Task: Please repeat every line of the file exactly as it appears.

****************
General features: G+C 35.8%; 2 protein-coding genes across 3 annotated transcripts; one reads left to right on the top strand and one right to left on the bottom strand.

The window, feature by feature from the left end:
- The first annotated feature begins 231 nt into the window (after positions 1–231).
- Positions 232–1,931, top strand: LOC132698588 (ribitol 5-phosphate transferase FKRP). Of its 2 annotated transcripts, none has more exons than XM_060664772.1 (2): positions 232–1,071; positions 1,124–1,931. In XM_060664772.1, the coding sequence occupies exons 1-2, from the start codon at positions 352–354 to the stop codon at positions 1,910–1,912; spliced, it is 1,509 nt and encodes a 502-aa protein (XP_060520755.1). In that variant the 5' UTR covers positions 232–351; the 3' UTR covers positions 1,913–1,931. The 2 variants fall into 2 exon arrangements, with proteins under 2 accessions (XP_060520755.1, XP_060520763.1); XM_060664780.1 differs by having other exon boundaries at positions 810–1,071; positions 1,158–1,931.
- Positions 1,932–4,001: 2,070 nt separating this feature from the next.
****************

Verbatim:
General features: G+C 35.8%; 2 protein-coding genes across 3 annotated transcripts; one reads left to right on the top strand and one right to left on the bottom strand.

The window, feature by feature from the left end:
- The first annotated feature begins 231 nt into the window (after positions 1–231).
- Positions 232–1,931, top strand: LOC132698588 (ribitol 5-phosphate transferase FKRP). Of its 2 annotated transcripts, none has more exons than XM_060664772.1 (2): positions 232–1,071; positions 1,124–1,931. In XM_060664772.1, the coding sequence occupies exons 1-2, from the start codon at positions 352–354 to the stop codon at positions 1,910–1,912; spliced, it is 1,509 nt and encodes a 502-aa protein (XP_060520755.1). In that variant the 5' UTR covers positions 232–351; the 3' UTR covers positions 1,913–1,931. The 2 variants fall into 2 exon arrangements, with proteins under 2 accessions (XP_060520755.1, XP_060520763.1); XM_060664780.1 differs by having other exon boundaries at positions 810–1,071; positions 1,158–1,931.
- Positions 1,932–4,001: 2,070 nt separating this feature from the next.